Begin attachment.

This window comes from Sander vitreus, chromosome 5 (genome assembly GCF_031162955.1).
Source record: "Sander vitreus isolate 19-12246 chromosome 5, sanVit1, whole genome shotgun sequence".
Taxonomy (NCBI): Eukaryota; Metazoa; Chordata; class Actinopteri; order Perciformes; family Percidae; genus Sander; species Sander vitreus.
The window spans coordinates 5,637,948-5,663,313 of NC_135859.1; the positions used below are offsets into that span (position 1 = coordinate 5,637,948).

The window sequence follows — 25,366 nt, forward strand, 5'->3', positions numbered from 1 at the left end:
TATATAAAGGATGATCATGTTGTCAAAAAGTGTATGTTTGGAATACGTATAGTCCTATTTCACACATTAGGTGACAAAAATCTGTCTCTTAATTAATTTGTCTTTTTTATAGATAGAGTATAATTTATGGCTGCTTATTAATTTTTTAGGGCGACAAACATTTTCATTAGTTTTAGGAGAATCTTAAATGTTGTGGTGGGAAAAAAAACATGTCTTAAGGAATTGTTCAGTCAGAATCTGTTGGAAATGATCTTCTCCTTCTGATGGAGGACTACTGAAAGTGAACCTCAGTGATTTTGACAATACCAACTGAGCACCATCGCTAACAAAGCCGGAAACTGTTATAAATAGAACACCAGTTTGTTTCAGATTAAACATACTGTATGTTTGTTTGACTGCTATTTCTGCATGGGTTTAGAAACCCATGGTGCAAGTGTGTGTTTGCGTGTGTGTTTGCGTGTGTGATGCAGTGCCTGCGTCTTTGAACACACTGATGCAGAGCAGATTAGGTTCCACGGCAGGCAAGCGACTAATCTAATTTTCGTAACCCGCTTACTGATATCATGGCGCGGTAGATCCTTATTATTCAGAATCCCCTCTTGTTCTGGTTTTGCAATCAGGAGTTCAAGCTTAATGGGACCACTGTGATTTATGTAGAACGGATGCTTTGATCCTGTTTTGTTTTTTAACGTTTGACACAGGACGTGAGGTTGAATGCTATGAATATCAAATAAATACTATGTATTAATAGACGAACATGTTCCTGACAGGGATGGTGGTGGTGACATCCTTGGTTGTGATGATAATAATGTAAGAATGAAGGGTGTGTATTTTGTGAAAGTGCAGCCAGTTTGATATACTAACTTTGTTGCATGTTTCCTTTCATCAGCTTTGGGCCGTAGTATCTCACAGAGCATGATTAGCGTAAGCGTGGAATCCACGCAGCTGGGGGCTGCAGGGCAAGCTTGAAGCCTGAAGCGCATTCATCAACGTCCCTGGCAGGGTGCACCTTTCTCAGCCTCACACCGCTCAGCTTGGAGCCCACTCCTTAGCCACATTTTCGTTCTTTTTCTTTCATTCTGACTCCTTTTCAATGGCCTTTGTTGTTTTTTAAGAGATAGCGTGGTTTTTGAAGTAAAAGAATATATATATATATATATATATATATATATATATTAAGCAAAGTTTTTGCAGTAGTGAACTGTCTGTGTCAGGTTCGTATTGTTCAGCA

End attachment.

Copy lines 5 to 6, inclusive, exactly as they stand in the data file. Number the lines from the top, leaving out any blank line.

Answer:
The window sequence follows — 25,366 nt, forward strand, 5'->3', positions numbered from 1 at the left end:
TATATAAAGGATGATCATGTTGTCAAAAAGTGTATGTTTGGAATACGTATAGTCCTATTTCACACATTAGGTGACAAAAATCTGTCTCTTAATTAATTTGTCTTTTTTATAGATAGAGTATAATTTATGGCTGCTTATTAATTTTTTAGGGCGACAAACATTTTCATTAGTTTTAGGAGAATCTTAAATGTTGTGGTGGGAAAAAAAACATGTCTTAAGGAATTGTTCAGTCAGAATCTGTTGGAAATGATCTTCTCCTTCTGATGGAGGACTACTGAAAGTGAACCTCAGTGATTTTGACAATACCAACTGAGCACCATCGCTAACAAAGCCGGAAACTGTTATAAATAGAACACCAGTTTGTTTCAGATTAAACATACTGTATGTTTGTTTGACTGCTATTTCTGCATGGGTTTAGAAACCCATGGTGCAAGTGTGTGTTTGCGTGTGTGTTTGCGTGTGTGATGCAGTGCCTGCGTCTTTGAACACACTGATGCAGAGCAGATTAGGTTCCACGGCAGGCAAGCGACTAATCTAATTTTCGTAACCCGCTTACTGATATCATGGCGCGGTAGATCCTTATTATTCAGAATCCCCTCTTGTTCTGGTTTTGCAATCAGGAGTTCAAGCTTAATGGGACCACTGTGATTTATGTAGAACGGATGCTTTGATCCTGTTTTGTTTTTTAACGTTTGACACAGGACGTGAGGTTGAATGCTATGAATATCAAATAAATACTATGTATTAATAGACGAACATGTTCCTGACAGGGATGGTGGTGGTGACATCCTTGGTTGTGATGATAATAATGTAAGAATGAAGGGTGTGTATTTTGTGAAAGTGCAGCCAGTTTGATATACTAACTTTGTTGCATGTTTCCTTTCATCAGCTTTGGGCCGTAGTATCTCACAGAGCATGATTAGCGTAAGCGTGGAATCCACGCAGCTGGGGGCTGCAGGGCAAGCTTGAAGCCTGAAGCGCATTCATCAACGTCCCTGGCAGGGTGCACCTTTCTCAGCCTCACACCGCTCAGCTTGGAGCCCACTCCTTAGCCACATTTTCGTTCTTTTTCTTTCATTCTGACTCCTTTTCAATGGCCTTTGTTGTTTTTTAAGAGATAGCGTGGTTTTTGAAGTAAAAGAATATATATATATATATATATATATATATATATATTAAGCAAAGTTTTTGCAGTAGTGAACTGTCTGTGTCAGGTTCGTATTGTTCAGCA